Sometimes the connections between history and current events aren't that easy to see. Sometimes, however, they're hard not to see – especially when they're framed in the context of the widening gap between haves and have-nots, the polarization of society between those who have power and those who do not, and the attendant implications for social cohesion and democratic governance.
On September 11, 1973, the elected government of Chilean President Salvador Allende was overthrown in a military coup led by General Augusto Pinochet. This is no mystery, of course. Over the next two decades, the Pinochet dictatorship established a savage record of murder, repression, torture and extraterritorial assassinations.
It's beyond the scope of a single blog post, of course, to give an exhaustive or definitive history of Chile's ordeal under the junta, or its efforts to heal and come to terms with Pinochet's dark legacy. Over the past few weeks, however, I've been struck by the parallels between the junta's actions during its first few weeks and contemporary attacks on organized labour.
In The Shock Doctrine, Naomi Klein writes:
In both Chile and Argentina, the military governments used the initial chaos of the coup to launch vicious attacks on the trade union movement. These operations were clearly planned well in advance, as the systematic raids began on the day of the coup itself. In Chile, while all eyes were on the besieged presidential palace, other battalions were dispatched to "factories in what were known as the 'industrial belts,' where troops carried out raids and arrested people. During the next few days," Chile's truth and reconciliation report notes, several more factories were raided, "leading to massive arrests of people, some of whom were later killed or disappeared." In 1976, 80 percent of Chile's political prisoners were workers and peasants.
(Naomi Klein, The Shock Doctrine, Chapter Four. Cleaning the Slate: Terror Does its Work, p 126)
Lest anyone think this is ancient history, just take a look at contemporary Colombia, where kidnapping, death squads and murder are still very much a part of life for anyone who dares to try organizing a union in the face of corporate and financial pressures for "free trade."
Fast forward to modern-day Toronto, where the Ford junta, aided by its meat puppets in the braying tabloid press, has all but openly declared war on public-sector unions in the guise of securing "value for tax dollars," all the while demonizing organized labour for pretty much everything that ails the community. As if unionized workers aren't also tax-paying members of the community.
And now in Wisconsin, Republican governor Scott Walker, under the pretext of budgetary pressures, wants to strip state workers of the right to bargain collectively, backing up his assault with threats to call in the National Guard. (How far is Wisconsin from Ohio, by the way?) It's gotten to the point where opposition legislators have fled the state in order to avoid arrest.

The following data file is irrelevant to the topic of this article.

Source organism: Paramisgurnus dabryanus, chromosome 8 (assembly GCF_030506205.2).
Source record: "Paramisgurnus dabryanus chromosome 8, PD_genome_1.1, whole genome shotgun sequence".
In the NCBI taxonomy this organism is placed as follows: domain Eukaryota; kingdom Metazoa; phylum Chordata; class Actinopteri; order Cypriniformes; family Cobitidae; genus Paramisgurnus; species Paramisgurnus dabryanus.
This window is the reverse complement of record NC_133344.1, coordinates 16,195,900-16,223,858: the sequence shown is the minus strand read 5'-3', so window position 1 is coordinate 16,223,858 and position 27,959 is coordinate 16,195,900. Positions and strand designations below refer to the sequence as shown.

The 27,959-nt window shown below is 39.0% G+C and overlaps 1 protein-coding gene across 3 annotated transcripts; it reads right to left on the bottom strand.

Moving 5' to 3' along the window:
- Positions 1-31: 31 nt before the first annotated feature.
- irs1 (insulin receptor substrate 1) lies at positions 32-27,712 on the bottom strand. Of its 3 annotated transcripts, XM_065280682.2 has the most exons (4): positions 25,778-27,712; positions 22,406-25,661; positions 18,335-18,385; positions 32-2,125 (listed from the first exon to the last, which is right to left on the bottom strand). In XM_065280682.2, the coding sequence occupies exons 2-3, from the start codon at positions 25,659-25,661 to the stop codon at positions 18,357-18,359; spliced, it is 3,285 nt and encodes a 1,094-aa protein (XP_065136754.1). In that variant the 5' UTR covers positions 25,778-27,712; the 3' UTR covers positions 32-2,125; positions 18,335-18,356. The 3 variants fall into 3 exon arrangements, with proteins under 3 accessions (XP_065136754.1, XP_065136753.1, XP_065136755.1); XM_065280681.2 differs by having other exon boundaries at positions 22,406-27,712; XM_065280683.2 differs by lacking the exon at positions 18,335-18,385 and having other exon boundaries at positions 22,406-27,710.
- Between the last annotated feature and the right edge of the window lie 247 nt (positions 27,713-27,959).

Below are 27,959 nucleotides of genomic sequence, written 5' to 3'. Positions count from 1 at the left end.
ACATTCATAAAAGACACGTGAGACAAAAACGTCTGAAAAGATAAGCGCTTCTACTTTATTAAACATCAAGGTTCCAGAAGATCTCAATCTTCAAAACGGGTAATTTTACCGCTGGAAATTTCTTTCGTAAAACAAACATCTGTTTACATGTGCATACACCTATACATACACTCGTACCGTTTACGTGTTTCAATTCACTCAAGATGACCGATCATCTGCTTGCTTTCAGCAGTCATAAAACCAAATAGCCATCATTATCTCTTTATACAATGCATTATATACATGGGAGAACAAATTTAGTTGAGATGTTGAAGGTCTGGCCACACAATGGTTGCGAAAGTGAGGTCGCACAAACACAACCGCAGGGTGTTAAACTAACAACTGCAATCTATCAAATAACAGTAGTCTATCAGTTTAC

Writing in the New York Times, economist Paul Krugman has what may be the definitive perspective thus far. Unfortunately it's behind a pay wall so I can't post a direct link, but there are some nice juicy excerpts here:
On paper, we’re a one-person-one-vote nation; in reality, we’re more than a bit of an oligarchy, in which a handful of wealthy people dominate.
Given this reality, it’s important to have institutions that can act as counterweights to the power of big money. And unions are among the most important of these institutions.
You don’t have to love unions, you don’t have to believe that their policy positions are always right, to recognize that they’re among the few influential players in our political system representing the interests of middle- and working-class Americans, as opposed to the wealthy. Indeed, if America has become more oligarchic and less democratic over the last 30 years — which it has — that’s to an important extent due to the decline of private-sector unions.
And now Mr. Walker and his backers are trying to get rid of public-sector unions, too.
Same old, same old. Not content with hoarding most of society's power and resources for themselves, the oligarchs are now using their muscle to attack one of the working class's few remaining ways of defending itself: the right to organize and bargain collectively. Whether it's Pinochet's bayonets and cattle prods or a manufactured race to the bottom aided by a divide-and-conquer narrative obligingly proffered by the lapdogs of the subservient media, the strategy and goals are apparent to anyone who cares to look. As Mr. Sinister warns us, what's happening to our southern brethren has some ominous implications for us as well.
(Update: a little extra-tasty context from Mound of Sound at the Disaffected Lib.)